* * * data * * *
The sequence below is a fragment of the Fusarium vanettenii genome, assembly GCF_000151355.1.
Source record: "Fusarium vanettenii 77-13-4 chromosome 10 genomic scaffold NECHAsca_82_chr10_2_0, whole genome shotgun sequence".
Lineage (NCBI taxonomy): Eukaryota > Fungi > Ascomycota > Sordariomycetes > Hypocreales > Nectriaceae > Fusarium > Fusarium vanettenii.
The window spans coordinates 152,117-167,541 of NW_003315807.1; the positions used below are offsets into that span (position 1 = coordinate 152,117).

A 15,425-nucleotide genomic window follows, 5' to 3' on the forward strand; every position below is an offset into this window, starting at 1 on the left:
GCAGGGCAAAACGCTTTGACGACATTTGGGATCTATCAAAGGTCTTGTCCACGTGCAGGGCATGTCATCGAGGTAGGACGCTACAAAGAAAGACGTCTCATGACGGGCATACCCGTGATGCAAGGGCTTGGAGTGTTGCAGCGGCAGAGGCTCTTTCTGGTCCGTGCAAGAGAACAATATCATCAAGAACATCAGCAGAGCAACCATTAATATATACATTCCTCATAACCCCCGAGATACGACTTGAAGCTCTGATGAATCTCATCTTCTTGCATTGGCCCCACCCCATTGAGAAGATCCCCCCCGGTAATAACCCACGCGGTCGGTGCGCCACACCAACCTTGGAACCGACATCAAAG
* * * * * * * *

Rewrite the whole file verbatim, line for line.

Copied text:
The sequence below is a fragment of the Fusarium vanettenii genome, assembly GCF_000151355.1.
Source record: "Fusarium vanettenii 77-13-4 chromosome 10 genomic scaffold NECHAsca_82_chr10_2_0, whole genome shotgun sequence".
Lineage (NCBI taxonomy): Eukaryota > Fungi > Ascomycota > Sordariomycetes > Hypocreales > Nectriaceae > Fusarium > Fusarium vanettenii.
The window spans coordinates 152,117-167,541 of NW_003315807.1; the positions used below are offsets into that span (position 1 = coordinate 152,117).

A 15,425-nucleotide genomic window follows, 5' to 3' on the forward strand; every position below is an offset into this window, starting at 1 on the left:
GCAGGGCAAAACGCTTTGACGACATTTGGGATCTATCAAAGGTCTTGTCCACGTGCAGGGCATGTCATCGAGGTAGGACGCTACAAAGAAAGACGTCTCATGACGGGCATACCCGTGATGCAAGGGCTTGGAGTGTTGCAGCGGCAGAGGCTCTTTCTGGTCCGTGCAAGAGAACAATATCATCAAGAACATCAGCAGAGCAACCATTAATATATACATTCCTCATAACCCCCGAGATACGACTTGAAGCTCTGATGAATCTCATCTTCTTGCATTGGCCCCACCCCATTGAGAAGATCCCCCCCGGTAATAACCCACGCGGTCGGTGCGCCACACCAACCTTGGAACCGACATCAAAG